The fact that I have issued the challenge is not enough.  I have to prove this assertion on my own rather than blankly demanding that others disprove it.  By its very definition, to sacrifice is to give up value.  Presumably to someone else’s benefit, but not necessarily.  Now let’s consider the people who have the most objective value as opposed to the people who have the least.  In order to have objective value, you need to be able to produce results that are valuable to others.  Maybe you can weave baskets, maybe you have great leadership abilities.  You have something that others consider valuable.  According to this doctrine, in order to sacrifice to someone else’s benefit, there must exist someone else of lesser objective value than yourself.  Theoretically, there must therefore be some level at which you are neither giving nor receiving value through this sacrifice medium- the average.  Your objective value is sufficiently low that you are not required to give anything up, yet high enough that you don’t warrant receiving anything either.  Now if you’re in this position you actually have two choices to acquire additional value.  Option A; you can attempt to increase your own personal objective value- maybe acquiring a new skill or something- or Option B; you can decrease it, perhaps by working less.  Note: we are applying the same reasoning to small denominations of difference to test it for validity.  If you work less hard, you are handed more value courtesy of the people who choose option A.  If you improve yourself, some or all of that additional objective value is redistributed to the people who choose Option B.  Now this seems almost too simple a game-theory problem, but given a situation like this, it is positively inevitable that a self-reinforcing loop of the entire population deliberately decreasing their own objective value.  The reason for this is obvious: real-world results are not dependent on the incentives used to achieve them.  Mutual agreement to pay someone for a job is just as valid as agreement to pay someone twice as much for half the job.  You’ll get half the job, at twice the cost.

Now some people are probably irritated at my straw-man depiction of their beliefs.  True, my case of small differences in value requiring equalization is easy to disagree with.  The problem is that if this moral idea is functional, it should still work then.  In the ideal, perfect Communist vision everyone has the same level of material prosperity.  So my case is actually extremely valid since that’s the inevitable result if what you say is true about it working at larger scales. A claim of defying universality is extreme, but I’m prepared to treat that one as well.  Sure, it sounds horrible that a CEO has a private yet, a yacht, and a mansion while thousands of poor people try to scrabble together a living.  However think about that situation a little- how did the CEO get there?  Presumably he provided something of value to other people and they were prepared to trade for it.  OK, so you don’t have a problem with the self-made man, but you do have a problem with millionaire rich kids.  Inherited wealth?  Somebody had to earn it, and someone else didn’t spend it.  True, on the surface it doesn’t seem *fair* that by random chance that kid has millions dropped in their lap.  However, if their parents earned that money by providing value to people, and they chose to bestow that value on their kid, that is entirely within their choice.  Alright, so I’m reducing it to the self-made parents.  What about so-called Old Money?  Where nobody actually knows where the fortune came from, it’s just always been there.  Someone probably earned it, but it was like 300 plus years ago so who cares who did it?  Well if you’re prepared to concede that parents have a right to help their children as part of their free choice if they earned the money themselves, and that’s a legitimate exchange of value, then how the child got the money is irrelevant.  They can then give that value to their children, and so on ad infinitum as long as the fortune lasts.  If you’re not prepared to concede that parents may give their children money of their own free choice, you may want to rethink your conception of charity.  Because if you think that it’s valid for those parents to give that money to random strangers, but immoral to give it to their children whom they wish to give it to…  errm, that’s a little inconsistent.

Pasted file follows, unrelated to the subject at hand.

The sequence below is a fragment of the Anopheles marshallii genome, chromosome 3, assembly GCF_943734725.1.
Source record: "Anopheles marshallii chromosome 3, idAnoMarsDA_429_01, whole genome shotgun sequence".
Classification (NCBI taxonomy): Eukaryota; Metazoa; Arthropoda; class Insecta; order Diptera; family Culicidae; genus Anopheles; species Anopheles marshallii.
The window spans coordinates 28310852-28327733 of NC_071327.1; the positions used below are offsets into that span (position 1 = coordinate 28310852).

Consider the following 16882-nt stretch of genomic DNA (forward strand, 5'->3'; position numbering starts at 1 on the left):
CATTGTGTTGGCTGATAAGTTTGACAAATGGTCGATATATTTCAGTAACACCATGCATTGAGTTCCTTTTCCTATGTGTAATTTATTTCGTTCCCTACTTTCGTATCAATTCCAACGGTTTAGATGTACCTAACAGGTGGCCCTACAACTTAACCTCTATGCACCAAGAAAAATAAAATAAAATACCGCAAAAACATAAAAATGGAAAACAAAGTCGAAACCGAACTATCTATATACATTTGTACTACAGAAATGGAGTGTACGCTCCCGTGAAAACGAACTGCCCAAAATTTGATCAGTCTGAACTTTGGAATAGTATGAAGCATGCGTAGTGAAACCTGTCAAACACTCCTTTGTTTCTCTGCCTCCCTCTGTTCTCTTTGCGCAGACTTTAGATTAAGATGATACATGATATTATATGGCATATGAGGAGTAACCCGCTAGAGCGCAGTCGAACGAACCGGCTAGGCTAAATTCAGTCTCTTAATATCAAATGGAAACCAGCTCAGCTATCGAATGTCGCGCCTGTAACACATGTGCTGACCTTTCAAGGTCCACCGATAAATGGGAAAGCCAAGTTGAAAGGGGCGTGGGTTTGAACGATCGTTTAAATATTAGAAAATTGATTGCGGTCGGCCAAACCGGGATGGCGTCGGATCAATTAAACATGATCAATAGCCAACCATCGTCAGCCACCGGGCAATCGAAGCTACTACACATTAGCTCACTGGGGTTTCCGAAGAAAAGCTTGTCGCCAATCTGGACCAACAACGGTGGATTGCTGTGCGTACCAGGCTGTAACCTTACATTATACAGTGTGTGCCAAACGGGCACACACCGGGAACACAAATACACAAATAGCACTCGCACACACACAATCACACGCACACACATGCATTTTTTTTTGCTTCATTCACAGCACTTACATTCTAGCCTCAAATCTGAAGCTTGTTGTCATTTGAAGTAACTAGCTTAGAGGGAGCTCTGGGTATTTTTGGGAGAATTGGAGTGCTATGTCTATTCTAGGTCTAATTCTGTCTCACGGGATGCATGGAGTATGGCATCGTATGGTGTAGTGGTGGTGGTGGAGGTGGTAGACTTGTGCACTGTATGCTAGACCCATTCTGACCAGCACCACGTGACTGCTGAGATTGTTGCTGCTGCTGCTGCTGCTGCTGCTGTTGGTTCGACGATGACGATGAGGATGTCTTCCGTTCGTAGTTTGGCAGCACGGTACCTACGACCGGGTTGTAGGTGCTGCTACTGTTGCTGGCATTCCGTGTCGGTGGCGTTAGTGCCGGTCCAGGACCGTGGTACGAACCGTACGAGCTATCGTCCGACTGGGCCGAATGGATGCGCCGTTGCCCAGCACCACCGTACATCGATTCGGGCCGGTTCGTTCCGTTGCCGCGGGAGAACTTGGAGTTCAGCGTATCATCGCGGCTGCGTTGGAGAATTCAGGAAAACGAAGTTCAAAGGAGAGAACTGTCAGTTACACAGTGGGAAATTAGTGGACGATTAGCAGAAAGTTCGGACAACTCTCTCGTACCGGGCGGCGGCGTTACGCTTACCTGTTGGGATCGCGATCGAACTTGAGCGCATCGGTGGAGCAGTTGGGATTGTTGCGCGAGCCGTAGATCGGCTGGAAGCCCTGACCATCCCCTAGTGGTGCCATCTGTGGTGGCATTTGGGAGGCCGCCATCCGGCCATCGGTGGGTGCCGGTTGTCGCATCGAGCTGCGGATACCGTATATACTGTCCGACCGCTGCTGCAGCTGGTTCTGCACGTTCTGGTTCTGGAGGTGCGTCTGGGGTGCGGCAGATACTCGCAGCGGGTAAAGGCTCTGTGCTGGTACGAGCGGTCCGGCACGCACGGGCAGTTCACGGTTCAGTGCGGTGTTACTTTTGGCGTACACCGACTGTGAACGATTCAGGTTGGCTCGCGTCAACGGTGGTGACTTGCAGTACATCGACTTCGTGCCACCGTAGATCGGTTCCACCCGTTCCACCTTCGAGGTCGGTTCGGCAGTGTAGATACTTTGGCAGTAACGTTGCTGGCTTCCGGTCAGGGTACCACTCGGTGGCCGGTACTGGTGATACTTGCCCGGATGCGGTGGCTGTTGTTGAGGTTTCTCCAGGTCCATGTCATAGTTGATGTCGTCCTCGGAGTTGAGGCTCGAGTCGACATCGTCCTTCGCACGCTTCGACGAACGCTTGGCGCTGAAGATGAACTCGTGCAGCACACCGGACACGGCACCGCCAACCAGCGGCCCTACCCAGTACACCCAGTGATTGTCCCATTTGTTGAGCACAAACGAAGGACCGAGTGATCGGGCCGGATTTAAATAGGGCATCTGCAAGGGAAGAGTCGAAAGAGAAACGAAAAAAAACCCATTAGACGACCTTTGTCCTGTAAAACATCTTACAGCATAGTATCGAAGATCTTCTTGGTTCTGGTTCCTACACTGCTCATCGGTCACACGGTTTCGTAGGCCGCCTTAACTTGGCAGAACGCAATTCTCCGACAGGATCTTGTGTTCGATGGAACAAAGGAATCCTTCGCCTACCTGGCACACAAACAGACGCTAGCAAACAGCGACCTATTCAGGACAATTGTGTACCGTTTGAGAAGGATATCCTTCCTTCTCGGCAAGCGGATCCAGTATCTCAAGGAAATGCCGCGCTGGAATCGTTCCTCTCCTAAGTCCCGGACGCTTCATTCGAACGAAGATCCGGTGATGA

But what about the extravagant parties and the immense waste of wealth!  This is unacceptable!  Why?  Why is it really unacceptable for spoiled rich kids to buy yachts on a whim, throw massive champagne bathing parties onboard and then blow them up in massive fireworks shows, only to repeat the stunt every day for a year?  Why do you care? Are you jealous?  Do you think you have a right to that person’s wealth, that just because you want some of it that you should get it?  Who’s calling who spoiled here?  It’s their money- if you agree with the above paragraph, they acquired it through legitimate means.  Who are you to say that they aren’t allowed to do that for enjoyment because it costs too much?  How can you get so uptight about a millionaire buying a private jet which they can afford, but not bark down your neighbor for buying a car that’s going to cost them more than they can afford?  If you feel the right to steal a piece of the millionaire’s pie, what should you think of that neighbor?  Hell, with gas prices the way they are you would have the moral authority to bash anybody who buys any car at all these days.  And if they buy a new SUV you could actually go on a witchhunt and burn them at the stake.  Morality policing is by its very nature contradictory

This post is getting a little long in the tooth.  Unfortunately I don’t feel like I was able to capture the essence of what I was aiming for.  I’ll try to sum it up as succinctly as possible.  Morality must necessarily be subject to the laws of logic, requiring both premises and logical processes.  However any attempt to formalize common premises produces chaos, and logical processes are often elided entirely, lock stock and barrel, but are still widely accepted.  Please, stop that!